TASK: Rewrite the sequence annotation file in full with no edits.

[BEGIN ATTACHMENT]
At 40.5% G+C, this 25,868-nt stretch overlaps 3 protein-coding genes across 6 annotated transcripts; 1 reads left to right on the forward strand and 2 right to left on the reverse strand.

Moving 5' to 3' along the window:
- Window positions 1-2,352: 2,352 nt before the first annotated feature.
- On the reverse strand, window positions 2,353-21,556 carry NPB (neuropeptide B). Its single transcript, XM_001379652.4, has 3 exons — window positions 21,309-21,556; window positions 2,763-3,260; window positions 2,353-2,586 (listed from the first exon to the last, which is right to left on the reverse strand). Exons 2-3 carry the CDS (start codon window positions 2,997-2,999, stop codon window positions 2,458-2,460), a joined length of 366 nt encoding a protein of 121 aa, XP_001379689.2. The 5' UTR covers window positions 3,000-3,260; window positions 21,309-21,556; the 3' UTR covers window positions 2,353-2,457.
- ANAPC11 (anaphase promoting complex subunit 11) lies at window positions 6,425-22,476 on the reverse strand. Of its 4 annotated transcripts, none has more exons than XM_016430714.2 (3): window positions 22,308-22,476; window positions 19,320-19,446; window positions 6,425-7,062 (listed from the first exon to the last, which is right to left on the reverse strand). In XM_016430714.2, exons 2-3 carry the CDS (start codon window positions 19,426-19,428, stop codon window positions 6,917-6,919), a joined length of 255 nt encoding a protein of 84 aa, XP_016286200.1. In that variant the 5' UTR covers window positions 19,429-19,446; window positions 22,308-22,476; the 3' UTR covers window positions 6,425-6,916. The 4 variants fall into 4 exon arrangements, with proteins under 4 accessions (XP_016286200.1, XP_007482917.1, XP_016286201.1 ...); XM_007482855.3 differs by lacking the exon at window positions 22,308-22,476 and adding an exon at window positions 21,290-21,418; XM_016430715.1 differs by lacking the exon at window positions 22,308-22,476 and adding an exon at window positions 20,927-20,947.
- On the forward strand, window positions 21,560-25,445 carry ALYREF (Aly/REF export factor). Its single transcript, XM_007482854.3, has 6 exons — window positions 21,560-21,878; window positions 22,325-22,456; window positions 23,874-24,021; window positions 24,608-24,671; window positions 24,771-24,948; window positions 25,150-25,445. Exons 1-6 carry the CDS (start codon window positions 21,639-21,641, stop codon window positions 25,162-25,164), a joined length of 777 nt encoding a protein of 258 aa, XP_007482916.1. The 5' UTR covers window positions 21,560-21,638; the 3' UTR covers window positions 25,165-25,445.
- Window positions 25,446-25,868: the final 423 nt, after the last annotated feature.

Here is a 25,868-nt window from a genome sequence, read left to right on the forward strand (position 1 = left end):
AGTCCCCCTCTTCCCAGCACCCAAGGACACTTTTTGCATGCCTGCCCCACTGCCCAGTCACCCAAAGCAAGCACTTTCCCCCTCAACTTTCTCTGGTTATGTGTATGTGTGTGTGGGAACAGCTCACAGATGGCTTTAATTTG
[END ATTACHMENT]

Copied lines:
At 40.5% G+C, this 25,868-nt stretch overlaps 3 protein-coding genes across 6 annotated transcripts; 1 reads left to right on the forward strand and 2 right to left on the reverse strand.

Moving 5' to 3' along the window:
- Window positions 1-2,352: 2,352 nt before the first annotated feature.
- On the reverse strand, window positions 2,353-21,556 carry NPB (neuropeptide B). Its single transcript, XM_001379652.4, has 3 exons — window positions 21,309-21,556; window positions 2,763-3,260; window positions 2,353-2,586 (listed from the first exon to the last, which is right to left on the reverse strand). Exons 2-3 carry the CDS (start codon window positions 2,997-2,999, stop codon window positions 2,458-2,460), a joined length of 366 nt encoding a protein of 121 aa, XP_001379689.2. The 5' UTR covers window positions 3,000-3,260; window positions 21,309-21,556; the 3' UTR covers window positions 2,353-2,457.
- ANAPC11 (anaphase promoting complex subunit 11) lies at window positions 6,425-22,476 on the reverse strand. Of its 4 annotated transcripts, none has more exons than XM_016430714.2 (3): window positions 22,308-22,476; window positions 19,320-19,446; window positions 6,425-7,062 (listed from the first exon to the last, which is right to left on the reverse strand). In XM_016430714.2, exons 2-3 carry the CDS (start codon window positions 19,426-19,428, stop codon window positions 6,917-6,919), a joined length of 255 nt encoding a protein of 84 aa, XP_016286200.1. In that variant the 5' UTR covers window positions 19,429-19,446; window positions 22,308-22,476; the 3' UTR covers window positions 6,425-6,916. The 4 variants fall into 4 exon arrangements, with proteins under 4 accessions (XP_016286200.1, XP_007482917.1, XP_016286201.1 ...); XM_007482855.3 differs by lacking the exon at window positions 22,308-22,476 and adding an exon at window positions 21,290-21,418; XM_016430715.1 differs by lacking the exon at window positions 22,308-22,476 and adding an exon at window positions 20,927-20,947.
- On the forward strand, window positions 21,560-25,445 carry ALYREF (Aly/REF export factor). Its single transcript, XM_007482854.3, has 6 exons — window positions 21,560-21,878; window positions 22,325-22,456; window positions 23,874-24,021; window positions 24,608-24,671; window positions 24,771-24,948; window positions 25,150-25,445. Exons 1-6 carry the CDS (start codon window positions 21,639-21,641, stop codon window positions 25,162-25,164), a joined length of 777 nt encoding a protein of 258 aa, XP_007482916.1. The 5' UTR covers window positions 21,560-21,638; the 3' UTR covers window positions 25,165-25,445.
- Window positions 25,446-25,868: the final 423 nt, after the last annotated feature.

Here is a 25,868-nt window from a genome sequence, read left to right on the forward strand (position 1 = left end):
AGTCCCCCTCTTCCCAGCACCCAAGGACACTTTTTGCATGCCTGCCCCACTGCCCAGTCACCCAAAGCAAGCACTTTCCCCCTCAACTTTCTCTGGTTATGTGTATGTGTGTGTGGGAACAGCTCACAGATGGCTTTAATTTG